I’ve blogged many times on how NOT to use Power Point. Most people use it incorrectly, and it becomes a barrier between speaker and audience. For example, they create word slides, really speaker notes, with many bullets of text, expecting – what? – the audience to read along with them? Or, they go nuts with the animation, swoops, and flying headlines that make audiences dizzy to little purpose. Or they use cheap-looking clip art that creates a tacky image of speaker and organization in the mind of the audience.
But what about the right way to use Power Point? What does that look like? Is there any right way? Following are 10 rules for using Power Point successfully.
1. Write your speech, either in outline, bullet, or text form.
2. Look for all the moments in the speech that could be illustrated using a photograph.
3. Find high-quality photographs from an online stock house to illustrate these moments (if you don’t have your own photographs).
4. Look for all the moments in the speech that could be illustrated using a chart or a graph to present numbers (that are hard to understand without a chart or a graph).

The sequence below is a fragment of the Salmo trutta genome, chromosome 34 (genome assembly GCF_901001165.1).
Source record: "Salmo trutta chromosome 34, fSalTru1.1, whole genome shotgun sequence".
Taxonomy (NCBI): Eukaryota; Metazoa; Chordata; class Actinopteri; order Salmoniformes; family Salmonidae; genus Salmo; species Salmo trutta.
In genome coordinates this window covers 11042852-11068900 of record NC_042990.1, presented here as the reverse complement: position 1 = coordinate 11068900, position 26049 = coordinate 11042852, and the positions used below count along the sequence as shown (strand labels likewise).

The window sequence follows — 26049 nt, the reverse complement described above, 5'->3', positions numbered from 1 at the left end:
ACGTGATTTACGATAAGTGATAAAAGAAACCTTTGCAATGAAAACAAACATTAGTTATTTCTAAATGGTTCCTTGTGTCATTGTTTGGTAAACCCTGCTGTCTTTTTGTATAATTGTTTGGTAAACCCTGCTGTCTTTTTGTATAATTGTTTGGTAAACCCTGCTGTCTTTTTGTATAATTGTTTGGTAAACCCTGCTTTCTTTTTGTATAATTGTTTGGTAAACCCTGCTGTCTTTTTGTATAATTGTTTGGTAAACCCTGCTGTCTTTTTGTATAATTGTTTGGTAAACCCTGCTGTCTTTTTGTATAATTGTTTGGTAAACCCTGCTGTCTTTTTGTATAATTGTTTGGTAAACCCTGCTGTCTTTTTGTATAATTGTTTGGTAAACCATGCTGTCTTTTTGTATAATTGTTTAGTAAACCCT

5. Create these charts and graphs.
6. Look for all the moments in the speech that could be emphasized by using one single number to highlight your point.
7. Create a slide with that one number in really large type – with no more than 5 words describing it.
8. Assemble these photographs, charts and graphs, and numbers in a Power Point deck.
9. Throw out all but the best ones; no more than one for every three minutes of talk – in other words, no more 20 slides in 60 minutes. Fewer is better.
10. Create an opening slide with your name, contact information, company logo and so forth, but resist the temptation to create an agenda slide unless you’re speaking for at least a half-day.
Follow these rules and you’ll be using Power Point in a way that enhances, rather than